Data Repositories: Meeting Your Research Needs

What is a data repository? According to the E-Science Thesaurus, a data repository can be broadly “defined as a place that holds data, makes data available to use, and organizes data in a logical manner.”1 The National Institutes of Health (NIH) further defines repositories by level of security to accommodate sensitive data:2

  • Data archive—a place where machine-readable data are acquired, manipulated, documented, and finally distributed to the scientific community for further analysis.
  • Data enclave—a controlled, secure environment in which eligible researchers can perform analyses using restricted data resources.

In accordance with the NIH and the National Science Foundation policies requiring that research data developed with federal funds be shared with other researchers, data repositories provide the technical platform that enables the sharing, discovery, validation, and reuse of data. They also support greater efficiency throughout the scientific process.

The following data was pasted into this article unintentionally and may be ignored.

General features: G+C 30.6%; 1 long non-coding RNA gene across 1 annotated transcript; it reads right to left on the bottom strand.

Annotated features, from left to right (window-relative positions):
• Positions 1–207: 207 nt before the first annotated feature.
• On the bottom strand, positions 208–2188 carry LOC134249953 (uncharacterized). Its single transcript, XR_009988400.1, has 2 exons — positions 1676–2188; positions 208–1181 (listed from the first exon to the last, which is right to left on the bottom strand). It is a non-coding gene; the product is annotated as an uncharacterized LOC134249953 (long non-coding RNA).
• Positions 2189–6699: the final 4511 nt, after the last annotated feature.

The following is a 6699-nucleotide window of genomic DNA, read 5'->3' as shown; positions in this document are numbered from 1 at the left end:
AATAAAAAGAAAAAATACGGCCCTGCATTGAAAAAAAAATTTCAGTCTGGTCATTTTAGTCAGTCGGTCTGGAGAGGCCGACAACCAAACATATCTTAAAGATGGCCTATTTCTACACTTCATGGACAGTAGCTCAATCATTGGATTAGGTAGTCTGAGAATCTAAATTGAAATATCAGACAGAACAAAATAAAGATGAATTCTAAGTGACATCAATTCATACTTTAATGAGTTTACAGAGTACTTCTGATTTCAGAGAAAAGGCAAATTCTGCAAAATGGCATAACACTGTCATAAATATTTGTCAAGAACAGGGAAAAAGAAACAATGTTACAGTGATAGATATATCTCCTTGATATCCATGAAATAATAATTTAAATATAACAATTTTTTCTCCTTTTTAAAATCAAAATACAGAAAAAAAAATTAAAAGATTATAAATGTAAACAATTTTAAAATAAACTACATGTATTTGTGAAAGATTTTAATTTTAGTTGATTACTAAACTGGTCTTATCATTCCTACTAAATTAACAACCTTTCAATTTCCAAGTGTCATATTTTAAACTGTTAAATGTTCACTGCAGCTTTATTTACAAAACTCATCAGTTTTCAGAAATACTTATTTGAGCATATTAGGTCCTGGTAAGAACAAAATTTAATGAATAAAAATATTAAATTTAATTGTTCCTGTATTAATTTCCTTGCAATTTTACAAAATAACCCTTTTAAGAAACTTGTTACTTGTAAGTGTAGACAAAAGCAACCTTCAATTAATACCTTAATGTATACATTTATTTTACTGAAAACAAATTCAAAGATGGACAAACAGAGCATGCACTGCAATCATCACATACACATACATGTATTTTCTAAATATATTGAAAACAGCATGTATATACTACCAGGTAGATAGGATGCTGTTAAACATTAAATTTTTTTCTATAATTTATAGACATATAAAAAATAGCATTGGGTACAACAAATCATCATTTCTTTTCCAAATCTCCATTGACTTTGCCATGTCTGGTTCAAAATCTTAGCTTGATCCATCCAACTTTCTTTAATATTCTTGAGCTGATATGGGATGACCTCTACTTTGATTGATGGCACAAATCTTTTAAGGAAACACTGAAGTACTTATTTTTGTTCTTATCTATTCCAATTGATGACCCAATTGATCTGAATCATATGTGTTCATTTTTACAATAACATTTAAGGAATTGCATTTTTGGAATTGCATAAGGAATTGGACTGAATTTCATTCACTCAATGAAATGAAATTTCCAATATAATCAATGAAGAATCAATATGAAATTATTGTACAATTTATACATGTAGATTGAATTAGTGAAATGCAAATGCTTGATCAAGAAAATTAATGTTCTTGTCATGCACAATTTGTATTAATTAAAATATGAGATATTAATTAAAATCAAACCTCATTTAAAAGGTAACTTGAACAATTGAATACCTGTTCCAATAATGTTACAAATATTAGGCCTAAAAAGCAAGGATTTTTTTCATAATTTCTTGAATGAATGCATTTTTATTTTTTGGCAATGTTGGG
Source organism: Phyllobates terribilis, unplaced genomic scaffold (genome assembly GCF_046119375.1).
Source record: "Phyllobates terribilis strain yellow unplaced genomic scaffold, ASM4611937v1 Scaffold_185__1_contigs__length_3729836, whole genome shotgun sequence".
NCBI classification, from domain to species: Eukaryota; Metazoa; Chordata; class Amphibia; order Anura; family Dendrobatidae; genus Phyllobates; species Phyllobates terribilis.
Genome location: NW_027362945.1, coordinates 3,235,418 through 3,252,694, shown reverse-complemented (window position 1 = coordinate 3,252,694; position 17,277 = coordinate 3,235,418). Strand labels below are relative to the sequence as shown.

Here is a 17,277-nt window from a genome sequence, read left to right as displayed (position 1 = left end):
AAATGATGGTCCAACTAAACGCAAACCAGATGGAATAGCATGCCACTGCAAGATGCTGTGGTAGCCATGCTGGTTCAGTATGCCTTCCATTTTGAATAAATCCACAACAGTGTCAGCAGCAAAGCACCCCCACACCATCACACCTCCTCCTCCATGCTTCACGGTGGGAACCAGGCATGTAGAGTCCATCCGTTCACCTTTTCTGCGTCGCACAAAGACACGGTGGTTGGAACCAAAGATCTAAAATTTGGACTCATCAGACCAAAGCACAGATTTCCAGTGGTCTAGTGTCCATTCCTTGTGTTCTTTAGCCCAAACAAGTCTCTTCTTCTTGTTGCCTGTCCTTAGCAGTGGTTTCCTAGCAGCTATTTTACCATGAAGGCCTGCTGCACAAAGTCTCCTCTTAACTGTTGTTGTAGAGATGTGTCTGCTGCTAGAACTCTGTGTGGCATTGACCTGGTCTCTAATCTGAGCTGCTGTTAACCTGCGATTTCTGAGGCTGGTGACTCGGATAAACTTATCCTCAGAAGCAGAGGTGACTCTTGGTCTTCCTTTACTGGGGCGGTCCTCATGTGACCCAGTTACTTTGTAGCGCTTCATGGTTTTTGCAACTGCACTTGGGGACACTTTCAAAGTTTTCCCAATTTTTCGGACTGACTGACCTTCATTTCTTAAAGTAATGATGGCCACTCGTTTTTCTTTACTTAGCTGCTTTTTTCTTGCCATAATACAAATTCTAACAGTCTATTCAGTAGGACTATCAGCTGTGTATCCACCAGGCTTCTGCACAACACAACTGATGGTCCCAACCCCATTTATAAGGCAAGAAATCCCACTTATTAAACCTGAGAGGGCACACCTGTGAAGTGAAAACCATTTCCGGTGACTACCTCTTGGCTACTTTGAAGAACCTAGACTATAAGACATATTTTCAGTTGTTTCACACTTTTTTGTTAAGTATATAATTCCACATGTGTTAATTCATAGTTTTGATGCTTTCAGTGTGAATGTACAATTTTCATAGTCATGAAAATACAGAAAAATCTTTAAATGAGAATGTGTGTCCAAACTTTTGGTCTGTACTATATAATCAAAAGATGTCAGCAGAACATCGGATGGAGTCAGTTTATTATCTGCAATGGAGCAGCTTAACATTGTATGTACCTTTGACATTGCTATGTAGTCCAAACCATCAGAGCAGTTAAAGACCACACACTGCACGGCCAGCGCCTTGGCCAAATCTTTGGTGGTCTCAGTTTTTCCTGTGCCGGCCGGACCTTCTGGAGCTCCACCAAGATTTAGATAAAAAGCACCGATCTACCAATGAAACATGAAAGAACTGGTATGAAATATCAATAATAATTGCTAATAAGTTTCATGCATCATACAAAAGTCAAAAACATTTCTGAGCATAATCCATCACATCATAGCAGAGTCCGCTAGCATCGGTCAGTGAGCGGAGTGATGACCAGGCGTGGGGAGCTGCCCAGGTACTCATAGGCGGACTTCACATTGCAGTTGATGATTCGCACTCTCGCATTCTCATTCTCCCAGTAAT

What advantages does a data repository offer a health sciences researcher? Besides convenient storage and facilitated, professional long-term preservation for your research data, a data repository provides:

  • Updates to new data formats
  • Enhanced discoverability
  • Increased citation rates
  • Access to a variety of datasets to explore
  • Ability to reuse validated and unique datasets
  • More efficient workflow

When selecting a data repository, first check for funder, journal, or institutional requirements, and maintain compliance with your research protocols. General data repositories as well as subject-specific repositories are represented in the searchable directories listed below.



For previous articles on data management published in the HSLS Update, please see:

1. E-Science Thesaurus: Data Repository. E-Science Portal for New England Librarians. Last updated: Sep 5, 2013. Accessed Jan. 7, 2014.
2. Definitions: NIH Data Sharing Policy and Implementation Guidance. National Institutes of Health (NIH). Bethesda, MD. Last updated: March 5, 2003. Accessed Jan. 7, 2014.

~ Andrea M. Ketchum